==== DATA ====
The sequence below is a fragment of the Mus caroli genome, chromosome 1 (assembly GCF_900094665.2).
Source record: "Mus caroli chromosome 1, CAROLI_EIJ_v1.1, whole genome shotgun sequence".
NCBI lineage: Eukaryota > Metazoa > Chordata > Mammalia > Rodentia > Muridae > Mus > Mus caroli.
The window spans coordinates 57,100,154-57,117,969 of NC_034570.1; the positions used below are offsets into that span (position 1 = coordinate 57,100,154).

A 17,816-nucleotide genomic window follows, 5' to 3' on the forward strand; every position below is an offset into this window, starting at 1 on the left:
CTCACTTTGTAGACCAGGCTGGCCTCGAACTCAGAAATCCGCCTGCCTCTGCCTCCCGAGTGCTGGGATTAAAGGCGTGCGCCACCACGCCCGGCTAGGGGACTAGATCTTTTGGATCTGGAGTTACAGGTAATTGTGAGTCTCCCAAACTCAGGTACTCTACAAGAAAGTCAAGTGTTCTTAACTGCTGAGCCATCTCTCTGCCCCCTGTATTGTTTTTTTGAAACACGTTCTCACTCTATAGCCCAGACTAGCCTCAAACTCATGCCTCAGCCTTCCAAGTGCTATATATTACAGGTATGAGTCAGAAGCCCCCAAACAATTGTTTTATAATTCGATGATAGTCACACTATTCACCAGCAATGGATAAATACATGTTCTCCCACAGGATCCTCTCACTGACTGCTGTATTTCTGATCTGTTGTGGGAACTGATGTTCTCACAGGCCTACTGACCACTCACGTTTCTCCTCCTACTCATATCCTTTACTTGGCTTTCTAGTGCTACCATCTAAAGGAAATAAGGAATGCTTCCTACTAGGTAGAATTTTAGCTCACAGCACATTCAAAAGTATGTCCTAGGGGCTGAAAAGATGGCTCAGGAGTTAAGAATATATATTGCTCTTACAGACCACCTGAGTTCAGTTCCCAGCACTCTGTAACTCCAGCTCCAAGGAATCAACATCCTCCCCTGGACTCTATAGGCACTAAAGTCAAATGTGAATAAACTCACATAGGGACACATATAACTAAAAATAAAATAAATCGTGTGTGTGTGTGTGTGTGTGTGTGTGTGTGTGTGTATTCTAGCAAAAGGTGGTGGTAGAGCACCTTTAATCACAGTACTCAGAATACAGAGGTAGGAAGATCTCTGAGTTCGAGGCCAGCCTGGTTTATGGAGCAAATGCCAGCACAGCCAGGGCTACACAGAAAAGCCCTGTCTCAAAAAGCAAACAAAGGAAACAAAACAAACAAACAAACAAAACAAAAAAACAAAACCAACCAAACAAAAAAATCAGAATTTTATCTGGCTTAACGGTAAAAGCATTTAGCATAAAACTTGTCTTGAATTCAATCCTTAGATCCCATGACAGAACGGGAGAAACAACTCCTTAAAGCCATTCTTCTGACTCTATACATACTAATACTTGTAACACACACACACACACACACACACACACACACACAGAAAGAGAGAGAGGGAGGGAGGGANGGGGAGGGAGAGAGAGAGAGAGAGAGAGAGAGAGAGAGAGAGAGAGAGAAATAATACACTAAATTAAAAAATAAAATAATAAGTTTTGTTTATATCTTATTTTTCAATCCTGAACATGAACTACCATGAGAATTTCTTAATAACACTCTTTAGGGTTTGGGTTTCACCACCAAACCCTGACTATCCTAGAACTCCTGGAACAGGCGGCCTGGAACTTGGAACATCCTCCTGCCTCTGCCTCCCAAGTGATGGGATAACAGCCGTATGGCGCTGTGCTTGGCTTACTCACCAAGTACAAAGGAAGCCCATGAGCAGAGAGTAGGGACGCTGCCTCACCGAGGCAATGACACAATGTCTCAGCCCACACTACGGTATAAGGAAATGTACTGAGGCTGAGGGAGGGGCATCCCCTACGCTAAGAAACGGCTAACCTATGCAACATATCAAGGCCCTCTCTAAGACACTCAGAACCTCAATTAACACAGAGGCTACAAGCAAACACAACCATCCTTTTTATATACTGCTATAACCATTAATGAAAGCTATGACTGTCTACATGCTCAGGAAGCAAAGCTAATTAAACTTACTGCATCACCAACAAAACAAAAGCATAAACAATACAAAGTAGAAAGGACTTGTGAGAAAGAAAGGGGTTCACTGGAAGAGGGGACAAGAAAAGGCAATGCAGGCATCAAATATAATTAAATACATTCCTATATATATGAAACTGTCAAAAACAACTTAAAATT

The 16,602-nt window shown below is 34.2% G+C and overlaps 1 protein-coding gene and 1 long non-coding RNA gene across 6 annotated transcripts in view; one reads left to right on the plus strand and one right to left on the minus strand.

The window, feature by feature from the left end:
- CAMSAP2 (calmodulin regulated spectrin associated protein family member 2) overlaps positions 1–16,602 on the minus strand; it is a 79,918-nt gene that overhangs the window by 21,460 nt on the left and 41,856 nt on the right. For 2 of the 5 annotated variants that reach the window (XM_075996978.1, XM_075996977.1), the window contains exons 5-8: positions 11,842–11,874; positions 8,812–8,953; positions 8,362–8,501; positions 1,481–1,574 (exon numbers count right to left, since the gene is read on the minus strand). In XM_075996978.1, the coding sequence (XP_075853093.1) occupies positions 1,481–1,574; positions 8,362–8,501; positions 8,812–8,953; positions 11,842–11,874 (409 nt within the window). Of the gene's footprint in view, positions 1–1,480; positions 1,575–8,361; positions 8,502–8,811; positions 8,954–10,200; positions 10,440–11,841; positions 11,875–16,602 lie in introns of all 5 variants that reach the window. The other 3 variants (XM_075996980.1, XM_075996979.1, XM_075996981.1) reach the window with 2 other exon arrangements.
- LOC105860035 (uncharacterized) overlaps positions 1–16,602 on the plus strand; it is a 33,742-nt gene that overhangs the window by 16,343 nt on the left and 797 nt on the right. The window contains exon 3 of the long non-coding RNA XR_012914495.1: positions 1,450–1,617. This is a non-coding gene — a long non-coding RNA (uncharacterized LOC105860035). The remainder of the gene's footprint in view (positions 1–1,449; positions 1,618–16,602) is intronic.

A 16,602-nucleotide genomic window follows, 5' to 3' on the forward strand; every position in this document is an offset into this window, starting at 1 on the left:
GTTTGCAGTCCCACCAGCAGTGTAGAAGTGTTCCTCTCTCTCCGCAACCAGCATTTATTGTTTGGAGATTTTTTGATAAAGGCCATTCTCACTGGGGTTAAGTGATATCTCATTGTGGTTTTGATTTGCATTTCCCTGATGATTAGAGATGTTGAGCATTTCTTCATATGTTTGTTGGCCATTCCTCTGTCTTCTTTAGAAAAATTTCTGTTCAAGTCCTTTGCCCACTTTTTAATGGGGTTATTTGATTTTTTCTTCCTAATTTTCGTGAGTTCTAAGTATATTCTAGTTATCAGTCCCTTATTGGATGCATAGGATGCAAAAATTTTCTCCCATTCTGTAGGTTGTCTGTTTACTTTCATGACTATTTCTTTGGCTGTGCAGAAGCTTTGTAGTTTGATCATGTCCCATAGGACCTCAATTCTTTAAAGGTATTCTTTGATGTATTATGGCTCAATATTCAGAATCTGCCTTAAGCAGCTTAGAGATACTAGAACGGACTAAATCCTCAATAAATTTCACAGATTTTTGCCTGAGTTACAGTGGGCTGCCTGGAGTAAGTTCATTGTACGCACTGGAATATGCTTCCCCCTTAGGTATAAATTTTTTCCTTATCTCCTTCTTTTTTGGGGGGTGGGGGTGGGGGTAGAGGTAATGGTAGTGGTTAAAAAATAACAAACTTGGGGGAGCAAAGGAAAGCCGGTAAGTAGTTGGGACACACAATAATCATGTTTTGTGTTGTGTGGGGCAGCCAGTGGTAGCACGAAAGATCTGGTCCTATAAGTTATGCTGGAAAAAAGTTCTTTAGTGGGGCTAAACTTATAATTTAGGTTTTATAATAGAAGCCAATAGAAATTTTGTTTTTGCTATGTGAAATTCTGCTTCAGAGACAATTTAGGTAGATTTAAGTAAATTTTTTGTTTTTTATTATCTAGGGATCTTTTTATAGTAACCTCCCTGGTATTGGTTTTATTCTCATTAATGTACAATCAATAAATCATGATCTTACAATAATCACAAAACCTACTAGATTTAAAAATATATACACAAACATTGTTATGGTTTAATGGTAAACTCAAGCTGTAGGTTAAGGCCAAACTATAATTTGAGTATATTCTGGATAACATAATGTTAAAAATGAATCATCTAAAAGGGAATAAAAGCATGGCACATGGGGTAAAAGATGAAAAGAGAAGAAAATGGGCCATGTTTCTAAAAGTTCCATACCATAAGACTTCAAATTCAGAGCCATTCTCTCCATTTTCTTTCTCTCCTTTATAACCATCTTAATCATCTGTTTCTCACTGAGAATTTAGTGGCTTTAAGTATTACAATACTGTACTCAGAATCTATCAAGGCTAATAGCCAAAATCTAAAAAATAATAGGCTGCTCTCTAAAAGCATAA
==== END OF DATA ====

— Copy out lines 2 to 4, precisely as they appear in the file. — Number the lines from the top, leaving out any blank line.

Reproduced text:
Source record: "Mus caroli chromosome 1, CAROLI_EIJ_v1.1, whole genome shotgun sequence".
NCBI lineage: Eukaryota > Metazoa > Chordata > Mammalia > Rodentia > Muridae > Mus > Mus caroli.
The window spans coordinates 57,100,154-57,117,969 of NC_034570.1; the positions used below are offsets into that span (position 1 = coordinate 57,100,154).